In Muuga Harbour, near the Estonian capital Tallinn, a solar park supplies warehouses and handling equipment with green electricity. As Head of Energy Management at HHLA TK Estonia, Arvi Lugenberg looks after constant improvements and the expansion of the plant. It is not just any project for him; he has found his calling.
To get onto the roof of the warehouses at HHLA TK Estonia, you have to clamber up a high fire escape ladder. For a while, Arvi Lugenberg, head of energy management at HHLA’s Estonian subsidiary, climbed up here every day in all kinds of weather – not because of the panoramic view over the port of Muuga, but to check on his “baby”.
The largest solar park in the port of Muuga, near the Estonian capital of Tallinn, is up here on the roof. Arvi, who headed the team that built it, is proud of the facility: “Despite Estonia’s location in the far north of Europe, we have a good energy yield.”
There are frequent storms at the Baltic coast, and at first Arvi was worried about “his” solar collectors. So far, they have only overturned once. So far, they have only overturned after a really heavy storm and were easy to set back up. This means Arvi no longer has to go onto the roof so often. When he’s there, the first thing he does is to check the inverters. These turn the direct current that the solar cells produce from solar radiation into alternating current suitable for the power grid. A small display shows the current rate of electricity production.
Today at 10 am, the first part of the park has already produced more than 110 kilowatt hours (kWh). “It was a sunny morning,” Arvi is happy to announce, explaining that this part of the collectors is aimed at the morning sun. The other two are slightly offset or transverse, to better capture the midday and evening sun. They could theoretically also be placed on rotating frames, though electricity prices are too low for such an investment to be worth it. The energy specialist is considering installing vertical panels on the exterior wall. This could better capture the very low radiation of the Nordic winter sun. Also, vertical panels would ensure that the collectors wouldn’t be covered by snow.
In the very long days of the Estonian summer, the electricity produced is usually sufficient to supply the nearby terminal area. On sunny days, in-house green electricity completely powers the cooling and ventilation systems in the warehouses, equipment in the nearby workshop and office, and a port crane. The surplus is fed into the port’s power grid.
Naturally, Arvi can present the figures on this from memory. “The solar arrays have a total capacity of approximately 240 kilowatt peak, which describes the output of a solar module under defined conditions. So they generate an average of 720 kWh per day.” In May, the modules produced a total of 46,000 kWh, which covered about half of the consumption at the break bulk terminal.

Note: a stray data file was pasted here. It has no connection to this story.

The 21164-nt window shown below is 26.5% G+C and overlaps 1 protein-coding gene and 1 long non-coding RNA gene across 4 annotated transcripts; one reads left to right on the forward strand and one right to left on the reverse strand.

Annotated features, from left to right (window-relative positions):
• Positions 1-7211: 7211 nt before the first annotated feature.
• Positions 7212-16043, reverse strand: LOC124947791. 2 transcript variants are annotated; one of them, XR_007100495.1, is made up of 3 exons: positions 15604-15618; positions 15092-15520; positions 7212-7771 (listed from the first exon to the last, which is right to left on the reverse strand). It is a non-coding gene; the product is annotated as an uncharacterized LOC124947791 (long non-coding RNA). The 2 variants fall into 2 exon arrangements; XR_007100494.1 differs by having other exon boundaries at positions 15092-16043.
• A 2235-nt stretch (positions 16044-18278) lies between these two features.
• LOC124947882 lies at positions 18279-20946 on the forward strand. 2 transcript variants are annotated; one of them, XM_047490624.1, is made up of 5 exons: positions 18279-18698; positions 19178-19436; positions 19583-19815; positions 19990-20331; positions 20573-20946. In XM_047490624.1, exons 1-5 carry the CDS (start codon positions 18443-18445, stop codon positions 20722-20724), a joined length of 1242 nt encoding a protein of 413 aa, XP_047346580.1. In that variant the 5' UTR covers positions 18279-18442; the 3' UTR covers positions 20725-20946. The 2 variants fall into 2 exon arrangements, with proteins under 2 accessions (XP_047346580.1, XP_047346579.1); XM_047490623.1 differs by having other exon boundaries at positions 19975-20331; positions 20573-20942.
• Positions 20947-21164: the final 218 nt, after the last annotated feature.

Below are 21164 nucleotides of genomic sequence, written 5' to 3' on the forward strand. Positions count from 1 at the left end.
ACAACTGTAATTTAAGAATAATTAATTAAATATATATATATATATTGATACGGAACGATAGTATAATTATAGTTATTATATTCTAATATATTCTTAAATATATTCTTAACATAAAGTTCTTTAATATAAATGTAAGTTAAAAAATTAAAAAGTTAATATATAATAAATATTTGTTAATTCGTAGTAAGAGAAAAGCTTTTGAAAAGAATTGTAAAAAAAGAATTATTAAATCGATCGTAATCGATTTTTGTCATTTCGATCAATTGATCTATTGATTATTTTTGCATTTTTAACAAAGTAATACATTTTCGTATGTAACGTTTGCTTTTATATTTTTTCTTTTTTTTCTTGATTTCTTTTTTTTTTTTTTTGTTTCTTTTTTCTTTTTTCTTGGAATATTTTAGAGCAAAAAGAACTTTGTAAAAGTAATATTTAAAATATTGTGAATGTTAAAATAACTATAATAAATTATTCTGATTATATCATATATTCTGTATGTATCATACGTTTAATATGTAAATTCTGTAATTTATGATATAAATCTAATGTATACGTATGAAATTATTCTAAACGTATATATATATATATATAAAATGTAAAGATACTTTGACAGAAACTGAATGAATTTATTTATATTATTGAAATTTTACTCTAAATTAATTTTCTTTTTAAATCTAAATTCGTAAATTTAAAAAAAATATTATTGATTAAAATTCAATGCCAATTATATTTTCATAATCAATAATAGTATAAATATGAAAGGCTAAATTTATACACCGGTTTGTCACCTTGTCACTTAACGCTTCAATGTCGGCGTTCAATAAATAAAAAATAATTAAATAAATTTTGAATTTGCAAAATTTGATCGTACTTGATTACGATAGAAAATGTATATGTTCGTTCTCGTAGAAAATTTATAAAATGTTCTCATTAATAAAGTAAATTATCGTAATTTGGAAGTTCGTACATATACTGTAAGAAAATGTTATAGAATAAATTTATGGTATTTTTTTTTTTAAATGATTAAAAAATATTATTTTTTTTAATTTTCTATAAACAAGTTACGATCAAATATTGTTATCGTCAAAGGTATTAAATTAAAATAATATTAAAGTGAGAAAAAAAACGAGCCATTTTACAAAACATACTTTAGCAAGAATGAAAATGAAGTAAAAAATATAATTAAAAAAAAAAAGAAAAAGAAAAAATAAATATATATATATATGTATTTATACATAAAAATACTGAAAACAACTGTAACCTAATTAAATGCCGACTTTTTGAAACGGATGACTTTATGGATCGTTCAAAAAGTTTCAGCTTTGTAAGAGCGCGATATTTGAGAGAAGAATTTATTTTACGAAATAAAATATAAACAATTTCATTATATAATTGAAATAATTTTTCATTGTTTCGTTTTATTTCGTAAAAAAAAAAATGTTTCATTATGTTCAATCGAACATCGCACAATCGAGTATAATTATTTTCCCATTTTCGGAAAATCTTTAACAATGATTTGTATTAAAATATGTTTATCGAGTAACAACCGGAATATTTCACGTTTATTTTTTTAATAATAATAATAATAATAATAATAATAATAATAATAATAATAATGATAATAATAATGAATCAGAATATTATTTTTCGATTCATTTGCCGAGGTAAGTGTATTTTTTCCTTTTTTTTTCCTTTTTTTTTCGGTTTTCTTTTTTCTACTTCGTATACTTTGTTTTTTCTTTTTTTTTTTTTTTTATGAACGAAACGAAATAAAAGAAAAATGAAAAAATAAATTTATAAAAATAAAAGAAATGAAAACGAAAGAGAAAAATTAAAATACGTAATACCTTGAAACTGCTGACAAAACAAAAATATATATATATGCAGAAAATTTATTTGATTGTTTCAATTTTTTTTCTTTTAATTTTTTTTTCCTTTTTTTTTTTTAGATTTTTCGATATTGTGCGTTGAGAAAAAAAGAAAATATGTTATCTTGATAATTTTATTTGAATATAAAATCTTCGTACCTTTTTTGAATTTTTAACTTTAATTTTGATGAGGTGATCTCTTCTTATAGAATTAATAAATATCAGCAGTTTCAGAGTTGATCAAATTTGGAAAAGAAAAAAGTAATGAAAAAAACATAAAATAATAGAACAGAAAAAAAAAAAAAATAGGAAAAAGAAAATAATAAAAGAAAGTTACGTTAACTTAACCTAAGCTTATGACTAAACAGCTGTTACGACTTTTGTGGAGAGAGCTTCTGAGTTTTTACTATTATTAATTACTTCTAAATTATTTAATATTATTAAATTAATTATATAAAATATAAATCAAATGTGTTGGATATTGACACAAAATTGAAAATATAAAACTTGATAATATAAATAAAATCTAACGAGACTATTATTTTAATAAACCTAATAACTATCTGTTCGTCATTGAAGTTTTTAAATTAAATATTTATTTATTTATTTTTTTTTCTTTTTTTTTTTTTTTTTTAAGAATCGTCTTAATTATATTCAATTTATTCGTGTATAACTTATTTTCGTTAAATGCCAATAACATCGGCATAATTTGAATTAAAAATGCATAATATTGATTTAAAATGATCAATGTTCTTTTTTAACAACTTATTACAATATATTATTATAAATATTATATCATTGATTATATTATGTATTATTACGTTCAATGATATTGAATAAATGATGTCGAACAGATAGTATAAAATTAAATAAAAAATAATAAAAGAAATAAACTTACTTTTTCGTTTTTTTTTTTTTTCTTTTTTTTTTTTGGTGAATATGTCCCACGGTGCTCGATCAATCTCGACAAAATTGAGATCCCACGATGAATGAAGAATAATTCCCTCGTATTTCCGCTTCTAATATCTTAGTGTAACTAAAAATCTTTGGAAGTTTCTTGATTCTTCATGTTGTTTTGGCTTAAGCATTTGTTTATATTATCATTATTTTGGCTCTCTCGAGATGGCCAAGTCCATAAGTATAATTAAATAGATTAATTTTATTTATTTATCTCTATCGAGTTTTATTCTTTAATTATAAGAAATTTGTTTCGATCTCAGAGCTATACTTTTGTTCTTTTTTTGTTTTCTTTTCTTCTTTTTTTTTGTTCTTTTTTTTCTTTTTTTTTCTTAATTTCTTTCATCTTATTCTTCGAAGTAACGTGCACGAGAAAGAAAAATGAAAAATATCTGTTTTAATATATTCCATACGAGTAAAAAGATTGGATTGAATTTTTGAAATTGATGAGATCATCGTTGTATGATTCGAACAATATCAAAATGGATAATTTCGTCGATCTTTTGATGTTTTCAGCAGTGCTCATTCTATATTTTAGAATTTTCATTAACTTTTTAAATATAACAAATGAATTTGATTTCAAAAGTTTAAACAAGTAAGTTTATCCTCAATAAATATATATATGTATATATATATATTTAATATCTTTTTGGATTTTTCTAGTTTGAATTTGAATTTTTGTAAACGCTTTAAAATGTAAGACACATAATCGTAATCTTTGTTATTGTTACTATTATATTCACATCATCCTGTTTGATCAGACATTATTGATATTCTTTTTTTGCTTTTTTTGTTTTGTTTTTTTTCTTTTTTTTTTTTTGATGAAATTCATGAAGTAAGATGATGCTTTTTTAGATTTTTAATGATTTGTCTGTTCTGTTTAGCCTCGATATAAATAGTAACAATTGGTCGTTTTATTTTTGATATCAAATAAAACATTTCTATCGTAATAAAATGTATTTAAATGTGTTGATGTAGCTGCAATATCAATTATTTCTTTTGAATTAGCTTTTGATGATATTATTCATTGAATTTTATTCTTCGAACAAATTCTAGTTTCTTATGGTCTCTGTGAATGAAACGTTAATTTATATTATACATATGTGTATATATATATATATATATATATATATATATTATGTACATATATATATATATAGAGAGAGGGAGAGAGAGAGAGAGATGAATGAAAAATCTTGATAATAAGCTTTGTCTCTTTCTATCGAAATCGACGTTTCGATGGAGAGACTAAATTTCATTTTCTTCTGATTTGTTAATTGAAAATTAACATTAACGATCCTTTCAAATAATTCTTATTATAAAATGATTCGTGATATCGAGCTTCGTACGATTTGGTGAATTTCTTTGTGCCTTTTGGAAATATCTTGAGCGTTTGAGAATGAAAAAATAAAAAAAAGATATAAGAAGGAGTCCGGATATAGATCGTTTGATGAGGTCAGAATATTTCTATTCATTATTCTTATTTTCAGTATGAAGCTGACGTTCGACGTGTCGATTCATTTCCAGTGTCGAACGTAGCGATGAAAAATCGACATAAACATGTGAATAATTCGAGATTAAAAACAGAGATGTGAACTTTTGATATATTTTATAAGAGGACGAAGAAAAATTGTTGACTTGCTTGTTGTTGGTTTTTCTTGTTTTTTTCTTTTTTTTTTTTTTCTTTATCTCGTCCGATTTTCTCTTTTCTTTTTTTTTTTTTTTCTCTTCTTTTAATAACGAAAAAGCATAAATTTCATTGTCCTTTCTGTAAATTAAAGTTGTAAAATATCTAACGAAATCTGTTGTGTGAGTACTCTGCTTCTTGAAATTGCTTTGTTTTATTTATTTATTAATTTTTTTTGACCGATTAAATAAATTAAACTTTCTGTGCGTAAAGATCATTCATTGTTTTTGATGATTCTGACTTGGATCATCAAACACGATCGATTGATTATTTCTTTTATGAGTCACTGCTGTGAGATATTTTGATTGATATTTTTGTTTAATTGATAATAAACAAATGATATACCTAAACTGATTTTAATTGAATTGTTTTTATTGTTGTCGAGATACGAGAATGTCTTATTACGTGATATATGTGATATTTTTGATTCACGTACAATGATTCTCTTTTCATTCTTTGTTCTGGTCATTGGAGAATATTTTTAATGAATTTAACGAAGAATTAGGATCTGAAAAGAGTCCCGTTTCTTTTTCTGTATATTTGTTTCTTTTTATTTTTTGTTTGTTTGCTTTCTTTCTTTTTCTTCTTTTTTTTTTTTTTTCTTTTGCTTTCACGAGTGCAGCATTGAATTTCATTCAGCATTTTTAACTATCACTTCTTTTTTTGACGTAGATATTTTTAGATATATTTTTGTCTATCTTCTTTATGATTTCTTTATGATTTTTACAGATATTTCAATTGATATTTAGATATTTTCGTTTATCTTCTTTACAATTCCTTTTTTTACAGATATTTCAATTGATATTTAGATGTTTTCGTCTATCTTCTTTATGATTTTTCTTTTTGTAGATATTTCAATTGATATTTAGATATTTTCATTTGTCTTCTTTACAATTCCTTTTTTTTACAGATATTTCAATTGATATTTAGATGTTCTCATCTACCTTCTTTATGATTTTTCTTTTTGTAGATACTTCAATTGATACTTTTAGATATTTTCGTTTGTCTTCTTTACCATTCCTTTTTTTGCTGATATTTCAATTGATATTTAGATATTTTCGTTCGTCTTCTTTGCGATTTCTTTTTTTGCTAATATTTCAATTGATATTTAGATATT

Arvi explains this in German, because he spent a year in Germany. He was able to attend seminars on renewable energy at the Kiel University of Applied Sciences. The Tallinn University of Technology, where he studied energy and electrical engineering, did not offer these subjects at the time. After graduation, he worked at various companies, then went back to Tallinn UT as a lecturer.
After just one year, he realized that he was going to have to repeat his lectures and seminars over and over. On this occasion, an advert from HHLA TK caught his eye. He already knew HHLA from Hamburg, where the company headquarter is situated. “The port would be something new!” he thought, and applied. The very next day, the HR manager called him personally. They quickly came to an agreement.
A perfect fit, you could say. Arvi really does seem to have found his calling, because he still has a lot of plans. The installation of additional solar panels on the roofs has already begun, and other areas are being examined. Soon, a larger module with 400 kWp output will hopefully supply the mobile portal cranes in the container yard with green electricity. Arvi estimates that the annual electricity production of the entire solar plant will then be well over 600 MWh.
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It’s a very economical idea. Solar power often accumulates in large quantities when the sun is shining brightly – though prices for feeding electricity into the grid are even lower then than usual. During hours without sunshine, electricity has to be bought back at a high price.
The Port Authority Tallinn, to which Muuga Harbour belongs, has also noticed this. Though the port has plans in place to build an electrolyzer that will produce hydrogen using electricity from renewable sources, it won’t be connected to the grid until 2025 at the earliest. Arvi is already looking forward to the challenges that the new fuel source, hydrogen, will bring.